Open Day

On the penultimate day of the programme (May 3rd, 2019), we completed classes by 11 a.m. so as to leave the last two hours (11:30 a.m. to 1:30 p.m.) for a reflection/summing up of the programme followed by preparation for the Open Day.

There were a total of 49 students in the programme and each class (comprising 16-17 students) had studied all 7 courses in rotation. The courses were:
  1. Developing Logical Thinking Skills through Puzzles
  2. Historical Thinking
  3. Scientific Inquiry
  4. Design Thinking
  5. Inclusive Thinking
  6. Mathematical Thinking
  7. Gamification
Students were divided randomly into groups of 7 and each group was assigned to a course. The group was responsible for preparing the stall/exhibits for the course allotted to them in a manner that best brought out their learnings from the course. Parents would be visiting the following day (i.e. May 4th) in the morning to understand what their children had learned over the past 2 weeks.

Here is the group of 7 children assigned to logical thinking brainstorming about how their exhibit should look and delegating responsibilities. I provided them extra copies of the puzzles (if needed) that we had done in class but, by and large, left them to coordinate and plan the presentation on their own.

By the end of the day, we had set up our corner in the shape of an 'L' with tables displaying the different puzzles that we had covered over the course. I added a small table towards the right that displayed the Thought Book, course expectation questions and feedback forms as I was responsible for talking about those elements of the course. Each of the 7 children took on a puzzle type and planned on how they would present it to the parents the next day.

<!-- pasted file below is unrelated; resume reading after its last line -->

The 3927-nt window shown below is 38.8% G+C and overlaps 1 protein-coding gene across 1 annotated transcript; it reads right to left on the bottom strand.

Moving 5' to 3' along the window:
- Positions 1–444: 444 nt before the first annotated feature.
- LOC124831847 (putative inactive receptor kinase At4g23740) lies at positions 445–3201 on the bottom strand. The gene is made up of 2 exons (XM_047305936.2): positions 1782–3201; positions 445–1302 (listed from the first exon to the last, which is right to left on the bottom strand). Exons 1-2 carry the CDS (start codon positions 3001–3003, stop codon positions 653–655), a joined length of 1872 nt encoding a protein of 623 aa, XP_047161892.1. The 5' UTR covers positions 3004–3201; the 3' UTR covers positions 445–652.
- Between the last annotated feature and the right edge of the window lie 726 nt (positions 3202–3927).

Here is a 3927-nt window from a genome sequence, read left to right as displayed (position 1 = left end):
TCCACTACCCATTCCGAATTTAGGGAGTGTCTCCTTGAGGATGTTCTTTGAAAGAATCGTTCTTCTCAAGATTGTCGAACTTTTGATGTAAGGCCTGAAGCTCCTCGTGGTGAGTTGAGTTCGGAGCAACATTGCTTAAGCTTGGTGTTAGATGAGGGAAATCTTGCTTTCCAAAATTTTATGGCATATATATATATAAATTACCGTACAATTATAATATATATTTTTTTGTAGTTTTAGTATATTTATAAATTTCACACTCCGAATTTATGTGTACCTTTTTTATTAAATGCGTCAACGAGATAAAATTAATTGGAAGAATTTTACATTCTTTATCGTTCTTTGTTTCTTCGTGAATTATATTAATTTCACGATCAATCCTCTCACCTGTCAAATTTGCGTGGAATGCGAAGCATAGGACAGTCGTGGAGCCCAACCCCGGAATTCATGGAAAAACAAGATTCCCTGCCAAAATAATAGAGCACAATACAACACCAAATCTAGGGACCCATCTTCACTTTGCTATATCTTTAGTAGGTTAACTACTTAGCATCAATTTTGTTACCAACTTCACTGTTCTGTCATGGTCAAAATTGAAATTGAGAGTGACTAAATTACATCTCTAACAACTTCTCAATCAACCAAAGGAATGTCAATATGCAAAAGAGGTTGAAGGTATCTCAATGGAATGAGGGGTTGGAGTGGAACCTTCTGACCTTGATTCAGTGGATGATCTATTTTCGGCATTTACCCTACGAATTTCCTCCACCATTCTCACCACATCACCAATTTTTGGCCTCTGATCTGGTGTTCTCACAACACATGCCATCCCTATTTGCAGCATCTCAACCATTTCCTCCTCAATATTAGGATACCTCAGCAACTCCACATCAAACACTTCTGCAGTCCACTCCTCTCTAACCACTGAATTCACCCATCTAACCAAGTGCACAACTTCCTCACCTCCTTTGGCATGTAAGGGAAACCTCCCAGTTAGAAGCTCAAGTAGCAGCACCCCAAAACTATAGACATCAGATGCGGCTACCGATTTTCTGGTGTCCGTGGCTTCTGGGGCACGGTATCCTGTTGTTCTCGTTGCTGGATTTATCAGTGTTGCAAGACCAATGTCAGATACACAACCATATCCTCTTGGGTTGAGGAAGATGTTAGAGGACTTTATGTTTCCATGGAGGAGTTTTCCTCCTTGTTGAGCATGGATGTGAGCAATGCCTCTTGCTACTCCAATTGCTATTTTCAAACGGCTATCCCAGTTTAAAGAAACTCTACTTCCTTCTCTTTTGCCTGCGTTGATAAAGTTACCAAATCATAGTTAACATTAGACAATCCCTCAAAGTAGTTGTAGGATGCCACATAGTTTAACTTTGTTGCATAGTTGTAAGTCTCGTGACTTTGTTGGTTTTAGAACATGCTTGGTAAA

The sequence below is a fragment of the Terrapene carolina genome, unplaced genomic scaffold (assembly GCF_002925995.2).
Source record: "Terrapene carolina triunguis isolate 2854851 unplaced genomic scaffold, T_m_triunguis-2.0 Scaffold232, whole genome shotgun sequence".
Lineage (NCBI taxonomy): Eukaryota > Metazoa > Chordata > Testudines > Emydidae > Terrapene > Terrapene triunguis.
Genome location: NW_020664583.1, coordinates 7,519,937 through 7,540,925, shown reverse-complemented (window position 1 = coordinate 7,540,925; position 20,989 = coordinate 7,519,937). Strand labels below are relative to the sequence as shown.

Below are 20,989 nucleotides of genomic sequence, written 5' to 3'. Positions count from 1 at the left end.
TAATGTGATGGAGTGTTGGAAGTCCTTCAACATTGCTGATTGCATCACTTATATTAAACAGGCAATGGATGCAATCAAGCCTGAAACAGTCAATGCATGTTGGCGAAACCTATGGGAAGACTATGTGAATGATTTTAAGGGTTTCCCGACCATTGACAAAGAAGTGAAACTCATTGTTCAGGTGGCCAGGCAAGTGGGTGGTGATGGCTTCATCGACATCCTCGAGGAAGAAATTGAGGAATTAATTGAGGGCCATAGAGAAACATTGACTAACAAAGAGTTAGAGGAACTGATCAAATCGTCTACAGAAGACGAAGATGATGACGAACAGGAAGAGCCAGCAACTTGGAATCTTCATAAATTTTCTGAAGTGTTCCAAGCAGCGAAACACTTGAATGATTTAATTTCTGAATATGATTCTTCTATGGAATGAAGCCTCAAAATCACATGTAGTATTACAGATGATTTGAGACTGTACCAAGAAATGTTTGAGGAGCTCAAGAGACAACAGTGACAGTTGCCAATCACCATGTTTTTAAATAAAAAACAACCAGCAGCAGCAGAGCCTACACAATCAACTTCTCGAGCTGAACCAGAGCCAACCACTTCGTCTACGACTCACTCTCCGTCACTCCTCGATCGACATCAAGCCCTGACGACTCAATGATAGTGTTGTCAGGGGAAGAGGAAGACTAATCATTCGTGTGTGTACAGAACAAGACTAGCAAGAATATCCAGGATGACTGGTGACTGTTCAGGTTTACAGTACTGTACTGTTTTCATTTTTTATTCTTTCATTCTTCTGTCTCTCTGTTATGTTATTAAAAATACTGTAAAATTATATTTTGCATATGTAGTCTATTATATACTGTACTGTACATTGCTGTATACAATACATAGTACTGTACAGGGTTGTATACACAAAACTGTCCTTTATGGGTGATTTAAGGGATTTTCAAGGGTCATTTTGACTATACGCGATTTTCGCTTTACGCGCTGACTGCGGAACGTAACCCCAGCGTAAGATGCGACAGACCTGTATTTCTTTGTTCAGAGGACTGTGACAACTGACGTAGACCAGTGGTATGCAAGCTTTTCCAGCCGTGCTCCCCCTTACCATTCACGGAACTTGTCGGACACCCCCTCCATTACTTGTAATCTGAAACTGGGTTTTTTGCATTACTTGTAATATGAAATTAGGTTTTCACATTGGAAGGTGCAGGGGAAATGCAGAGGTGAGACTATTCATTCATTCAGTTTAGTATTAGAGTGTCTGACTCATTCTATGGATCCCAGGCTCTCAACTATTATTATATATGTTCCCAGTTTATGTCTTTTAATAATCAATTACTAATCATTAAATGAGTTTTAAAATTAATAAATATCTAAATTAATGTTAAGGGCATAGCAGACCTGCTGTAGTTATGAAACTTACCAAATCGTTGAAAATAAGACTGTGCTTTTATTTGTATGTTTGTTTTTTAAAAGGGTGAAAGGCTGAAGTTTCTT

On the morning of the Open Day, I wrote out a simple chart to display above our tables that explained the key principles on which the course was based. This was the lens through which I wanted parents to understand the course and I frequently referenced this during my discussions with parents when they visited our stall.

Kids started trickling in at about 8:30 a.m. (most of them came in assigned bus routes throughout the programme and they did the same on the Open Day) and the room was a buzz of lively activity with children setting up 7 stalls for the 7 different courses.

Here is a scene from the Logical Thinking tables. We also managed to get a group photo prior to parents coming in which was a good thing as the hall became rather packed in a matter of minutes!

Interacting with parents was a wonderful experience that took me back to my days as a teacher in Pune! 😃 It was heartwarming when they told me how their son/daughter had really enjoyed my course and that I was their child's favourite teacher! 😊 The parents' interest in understanding how they could continue to develop their children's skills in logical thinking was encouraging and suggested that I had, to some extent, succeeded in planting the seed of curiosity in the children's minds. 😄 It also got me thinking of how to enhance this course if I get the opportunity to teach it again and reinforced my belief in the importance of developing logical thinking as a life skill.

In the next (and final) post on the ASSET Day Scholar Programme, I will conclude with some personal reflections/musings that emerged from my 2 weeks at the programme.